verb (used with object), pro·voked, pro·vok·ing.
- provost court,
- provost guard
Origin of provoke
Examples from the Web for provoker
She breaks into an affectionate laugh, and kisses its provoker, who protests.Somehow Good|William de Morgan
Nay, now I have caught you; there was neither inviter, nor provoker, for I was all alone.
Not only was he a great preacher, he was a leader, an inspirer, and a provoker of good.A Backward Glance at Eighty|Charles A. Murdock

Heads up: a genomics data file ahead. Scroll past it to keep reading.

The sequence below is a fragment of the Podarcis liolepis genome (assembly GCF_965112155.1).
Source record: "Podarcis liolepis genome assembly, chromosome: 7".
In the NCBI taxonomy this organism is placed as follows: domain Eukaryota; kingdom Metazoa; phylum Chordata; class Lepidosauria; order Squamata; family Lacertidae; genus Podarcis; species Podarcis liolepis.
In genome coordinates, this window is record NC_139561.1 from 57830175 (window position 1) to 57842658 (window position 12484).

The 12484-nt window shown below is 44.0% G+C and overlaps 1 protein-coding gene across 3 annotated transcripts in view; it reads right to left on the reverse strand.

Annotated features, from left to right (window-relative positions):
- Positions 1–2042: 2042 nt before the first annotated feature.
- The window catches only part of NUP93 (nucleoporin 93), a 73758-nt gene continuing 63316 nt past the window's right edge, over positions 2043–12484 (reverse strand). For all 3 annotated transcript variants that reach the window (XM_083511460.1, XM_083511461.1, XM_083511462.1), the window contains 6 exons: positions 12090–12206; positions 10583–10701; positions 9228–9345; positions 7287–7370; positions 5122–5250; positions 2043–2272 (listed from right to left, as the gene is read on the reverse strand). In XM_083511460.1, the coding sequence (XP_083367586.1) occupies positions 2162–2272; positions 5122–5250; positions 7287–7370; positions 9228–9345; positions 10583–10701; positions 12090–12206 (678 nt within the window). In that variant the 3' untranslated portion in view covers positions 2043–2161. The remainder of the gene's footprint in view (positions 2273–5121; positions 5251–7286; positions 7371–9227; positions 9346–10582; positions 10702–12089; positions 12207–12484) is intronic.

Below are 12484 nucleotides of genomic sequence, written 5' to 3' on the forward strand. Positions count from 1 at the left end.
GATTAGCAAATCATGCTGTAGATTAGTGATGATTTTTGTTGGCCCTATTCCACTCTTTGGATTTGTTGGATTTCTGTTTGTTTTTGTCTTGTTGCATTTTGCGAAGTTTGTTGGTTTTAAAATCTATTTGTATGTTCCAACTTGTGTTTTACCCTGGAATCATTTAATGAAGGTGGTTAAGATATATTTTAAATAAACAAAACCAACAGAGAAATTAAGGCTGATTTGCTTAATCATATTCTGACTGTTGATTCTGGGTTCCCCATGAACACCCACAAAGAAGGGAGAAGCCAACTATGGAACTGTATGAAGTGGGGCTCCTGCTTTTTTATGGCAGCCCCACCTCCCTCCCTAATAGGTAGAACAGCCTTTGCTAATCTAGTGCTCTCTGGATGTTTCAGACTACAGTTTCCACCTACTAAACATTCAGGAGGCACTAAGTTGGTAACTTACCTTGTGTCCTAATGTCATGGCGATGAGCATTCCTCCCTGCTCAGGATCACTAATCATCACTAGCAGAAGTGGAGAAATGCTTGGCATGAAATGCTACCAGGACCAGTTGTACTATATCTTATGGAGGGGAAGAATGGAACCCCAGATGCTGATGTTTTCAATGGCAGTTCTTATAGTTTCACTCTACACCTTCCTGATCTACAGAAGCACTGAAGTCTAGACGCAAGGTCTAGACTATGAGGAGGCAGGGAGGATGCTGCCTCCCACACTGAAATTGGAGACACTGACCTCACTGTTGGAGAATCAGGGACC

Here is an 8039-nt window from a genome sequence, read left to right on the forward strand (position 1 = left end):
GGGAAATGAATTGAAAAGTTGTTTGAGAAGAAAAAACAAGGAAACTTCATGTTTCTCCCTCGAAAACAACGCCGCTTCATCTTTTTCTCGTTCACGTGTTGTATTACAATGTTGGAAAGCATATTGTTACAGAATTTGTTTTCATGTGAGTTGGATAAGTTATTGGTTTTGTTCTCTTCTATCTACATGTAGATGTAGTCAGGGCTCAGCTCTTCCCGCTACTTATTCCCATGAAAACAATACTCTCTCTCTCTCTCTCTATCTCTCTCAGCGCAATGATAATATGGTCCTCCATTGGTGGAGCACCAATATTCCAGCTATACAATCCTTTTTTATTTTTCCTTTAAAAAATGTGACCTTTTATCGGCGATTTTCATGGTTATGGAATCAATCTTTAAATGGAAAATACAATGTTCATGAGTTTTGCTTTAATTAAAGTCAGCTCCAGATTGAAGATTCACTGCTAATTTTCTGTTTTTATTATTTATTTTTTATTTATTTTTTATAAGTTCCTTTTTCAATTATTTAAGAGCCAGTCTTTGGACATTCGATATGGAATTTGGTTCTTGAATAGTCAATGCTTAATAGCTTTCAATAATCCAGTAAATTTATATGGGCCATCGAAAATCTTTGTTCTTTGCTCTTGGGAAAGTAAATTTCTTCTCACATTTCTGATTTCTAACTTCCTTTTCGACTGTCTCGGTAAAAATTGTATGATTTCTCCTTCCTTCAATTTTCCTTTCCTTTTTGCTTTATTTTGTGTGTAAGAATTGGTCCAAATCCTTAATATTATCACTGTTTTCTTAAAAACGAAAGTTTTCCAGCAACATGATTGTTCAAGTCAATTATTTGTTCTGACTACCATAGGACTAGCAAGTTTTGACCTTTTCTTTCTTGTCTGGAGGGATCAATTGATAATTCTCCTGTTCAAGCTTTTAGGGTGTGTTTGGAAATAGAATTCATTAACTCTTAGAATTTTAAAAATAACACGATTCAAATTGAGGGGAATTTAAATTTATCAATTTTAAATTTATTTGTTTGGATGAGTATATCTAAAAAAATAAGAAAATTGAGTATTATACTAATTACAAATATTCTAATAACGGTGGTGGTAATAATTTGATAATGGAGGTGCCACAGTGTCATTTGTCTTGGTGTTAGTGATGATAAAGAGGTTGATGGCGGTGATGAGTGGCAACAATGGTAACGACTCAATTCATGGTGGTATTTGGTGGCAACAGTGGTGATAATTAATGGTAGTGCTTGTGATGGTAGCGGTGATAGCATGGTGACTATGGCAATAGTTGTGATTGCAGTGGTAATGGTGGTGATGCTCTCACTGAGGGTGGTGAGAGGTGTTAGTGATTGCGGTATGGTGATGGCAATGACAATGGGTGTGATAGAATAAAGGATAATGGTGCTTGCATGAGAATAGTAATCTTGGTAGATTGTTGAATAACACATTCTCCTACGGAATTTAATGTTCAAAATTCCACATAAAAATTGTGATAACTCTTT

It may too, by negligence, become a provoker of dissension and enmity.The Young Maiden|A. B. (Artemas Bowers) Muzzey
Word Origin for provoke
late 14c., from Old French provoker, provochier (12c., Modern French provoquer) and directly from Latin provocare "call forth, challenge," from pro- "forth" (see pro-) + vocare "to call" (see voice (n.)). Related: Provoked; provoking.